Wife's appetizer of pan seared scallops with peach chutney, cornbread and a citrus vinaigrette

My appetizer of Ahi tuna crudo with yuzu vinaigrette and ginger

Wife's entree of roasted duck breast with cherry-port-thyme jubilee sauce and potato-herb pancake

My entree of wild caught halibut pan seared fillet, lobster bisque and saffron pommes parisienne

My wife's dessert of lavander creme brulee

My dessert of rhubarb-strawberry panna cotta with a roasted rhubarb-strawberryelderflower sorbet

At the end, they brought this with the check and it wasn't on their menu. The ramekins contained some sort of raspberry cream and the dough chunk was like a mini fried donut. 

Monday, July 16, 2018

Mom Update

It's been awhile so I thought I would do another quick update. As I write this, my mom has just completed another Avastin infusion and is on her second dose of the chemo drug. The latter she takes orally and then monitors her blood counts for the next six to eight weeks to see when she can take the next pill. She did start losing her hair again so in a preemptive strike cut it short like mine and as hot as it has been this summer, I don't think she is regretting that decision.

The last MRI she took a month ago showed that while the tumor was still present, it hadn't grown much and as a result, most of the swelling that had been impairing her functions has gone away. This was as expected since the infusion and chemo are specifically to slow down the blood flow to the tumor which in turn, limits its growth and gives her brain time to heal. It is doing its job. However it doesn't really make me feel any better knowing that it isn't an attempt to fight it even though I know it is the right decision for my mom. Everyone makes a big deal out of "fighting" cancer but in my experience, it is more like playing a board game with set rules and due to random factors outside of your control, how it ends up can be different every time. In my mom's case, it is late in the game and she knows she can't win but it making an effort to enjoy the experience. It is enough but sometimes it still leaves a bitter taste in my mouth.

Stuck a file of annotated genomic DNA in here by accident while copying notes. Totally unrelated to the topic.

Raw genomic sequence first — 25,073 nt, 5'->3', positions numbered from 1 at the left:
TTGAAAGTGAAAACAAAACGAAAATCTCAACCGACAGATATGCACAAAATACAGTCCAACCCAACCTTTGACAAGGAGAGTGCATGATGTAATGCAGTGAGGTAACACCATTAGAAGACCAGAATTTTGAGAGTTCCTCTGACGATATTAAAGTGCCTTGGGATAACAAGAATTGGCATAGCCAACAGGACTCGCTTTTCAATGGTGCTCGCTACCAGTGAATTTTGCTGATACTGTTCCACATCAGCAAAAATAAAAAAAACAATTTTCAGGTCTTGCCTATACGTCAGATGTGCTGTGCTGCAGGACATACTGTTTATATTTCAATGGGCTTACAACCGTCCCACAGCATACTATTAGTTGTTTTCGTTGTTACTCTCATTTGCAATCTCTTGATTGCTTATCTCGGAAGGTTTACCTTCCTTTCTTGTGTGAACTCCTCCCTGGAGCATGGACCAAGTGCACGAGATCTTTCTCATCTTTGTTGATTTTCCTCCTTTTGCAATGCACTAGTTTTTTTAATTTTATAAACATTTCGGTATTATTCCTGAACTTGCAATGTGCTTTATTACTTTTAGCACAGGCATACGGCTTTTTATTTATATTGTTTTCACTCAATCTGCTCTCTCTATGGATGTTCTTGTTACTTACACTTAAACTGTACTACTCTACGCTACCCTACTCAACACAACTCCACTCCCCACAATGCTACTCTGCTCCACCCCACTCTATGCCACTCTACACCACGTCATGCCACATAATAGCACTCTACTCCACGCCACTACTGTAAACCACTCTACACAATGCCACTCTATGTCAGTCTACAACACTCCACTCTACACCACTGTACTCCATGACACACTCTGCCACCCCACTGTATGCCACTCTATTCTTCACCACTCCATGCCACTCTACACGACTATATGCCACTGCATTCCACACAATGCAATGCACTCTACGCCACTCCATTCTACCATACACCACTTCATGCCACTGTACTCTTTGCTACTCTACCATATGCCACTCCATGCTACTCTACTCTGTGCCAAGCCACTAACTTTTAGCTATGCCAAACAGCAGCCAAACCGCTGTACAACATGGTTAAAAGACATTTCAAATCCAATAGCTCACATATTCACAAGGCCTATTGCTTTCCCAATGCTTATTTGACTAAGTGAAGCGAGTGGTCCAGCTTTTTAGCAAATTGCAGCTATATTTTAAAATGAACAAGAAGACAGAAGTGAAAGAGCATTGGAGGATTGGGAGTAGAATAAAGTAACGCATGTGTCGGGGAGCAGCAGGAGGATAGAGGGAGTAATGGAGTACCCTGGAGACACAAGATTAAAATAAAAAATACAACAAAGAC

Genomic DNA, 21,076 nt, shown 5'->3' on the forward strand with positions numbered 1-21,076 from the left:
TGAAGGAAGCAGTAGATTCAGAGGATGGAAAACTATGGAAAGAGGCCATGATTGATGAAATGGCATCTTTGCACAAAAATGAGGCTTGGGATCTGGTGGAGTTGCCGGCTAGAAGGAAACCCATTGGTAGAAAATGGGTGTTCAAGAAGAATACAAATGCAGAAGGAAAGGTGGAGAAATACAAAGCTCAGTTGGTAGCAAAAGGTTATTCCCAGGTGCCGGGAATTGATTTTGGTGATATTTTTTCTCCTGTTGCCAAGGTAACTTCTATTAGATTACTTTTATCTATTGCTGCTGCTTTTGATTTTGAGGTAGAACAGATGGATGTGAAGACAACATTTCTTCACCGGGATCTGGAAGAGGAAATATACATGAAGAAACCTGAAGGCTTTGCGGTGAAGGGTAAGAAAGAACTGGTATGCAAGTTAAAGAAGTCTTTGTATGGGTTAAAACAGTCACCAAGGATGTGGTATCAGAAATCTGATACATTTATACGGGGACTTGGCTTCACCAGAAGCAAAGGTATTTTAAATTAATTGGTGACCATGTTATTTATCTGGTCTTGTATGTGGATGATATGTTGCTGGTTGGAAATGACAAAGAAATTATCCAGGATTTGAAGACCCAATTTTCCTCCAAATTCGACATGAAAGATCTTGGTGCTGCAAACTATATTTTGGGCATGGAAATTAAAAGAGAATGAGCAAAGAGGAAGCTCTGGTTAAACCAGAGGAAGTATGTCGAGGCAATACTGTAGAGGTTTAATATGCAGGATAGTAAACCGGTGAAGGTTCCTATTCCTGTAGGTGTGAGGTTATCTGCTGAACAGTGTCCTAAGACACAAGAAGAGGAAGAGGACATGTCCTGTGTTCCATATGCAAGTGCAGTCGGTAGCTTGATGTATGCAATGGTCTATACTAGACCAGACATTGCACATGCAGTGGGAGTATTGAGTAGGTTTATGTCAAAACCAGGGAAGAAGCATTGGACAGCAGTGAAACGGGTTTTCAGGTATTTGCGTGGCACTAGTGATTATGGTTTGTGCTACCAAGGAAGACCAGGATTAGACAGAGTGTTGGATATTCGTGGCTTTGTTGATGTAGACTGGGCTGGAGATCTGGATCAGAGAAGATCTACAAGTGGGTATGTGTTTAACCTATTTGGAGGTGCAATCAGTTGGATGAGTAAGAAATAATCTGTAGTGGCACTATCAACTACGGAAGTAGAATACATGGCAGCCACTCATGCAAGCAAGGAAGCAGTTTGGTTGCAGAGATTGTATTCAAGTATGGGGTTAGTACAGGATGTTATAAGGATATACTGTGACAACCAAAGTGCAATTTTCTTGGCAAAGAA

Although I went with my mom to her last MRI, I didn't go with her for the last infusion a couple weeks ago. I wish I had. Her oncology doctor mentioned trying her on the immunotherapy drug again, the one which had so much promise. With my mom's genetic mutation, it was supposed to have a 40% chance of outright sending her into remission and a 70% chance of significantly reducing the tumor. My mom ended up being in the 30% group where it didn't affect her at all and according to my mom repeating what her oncologist told her, made her brain swell so badly. The oncologist wants to start her back on the immunotherapy drug after she has had the standard six courses of her current chemo drug. This too is confusing since with six to eight weeks between doses and it has been averaging right at eight weeks, she still has approximately twenty-eight weeks before that can happen. If what we were told earlier is correct, she only has four to sixteen more weeks left to live on average. So for now I/we are just biding our time to the next time she sees her oncologist and gets her next MRI, (less than two weeks from when you will read this) and hopefully with my presence, we should get some more clear answers.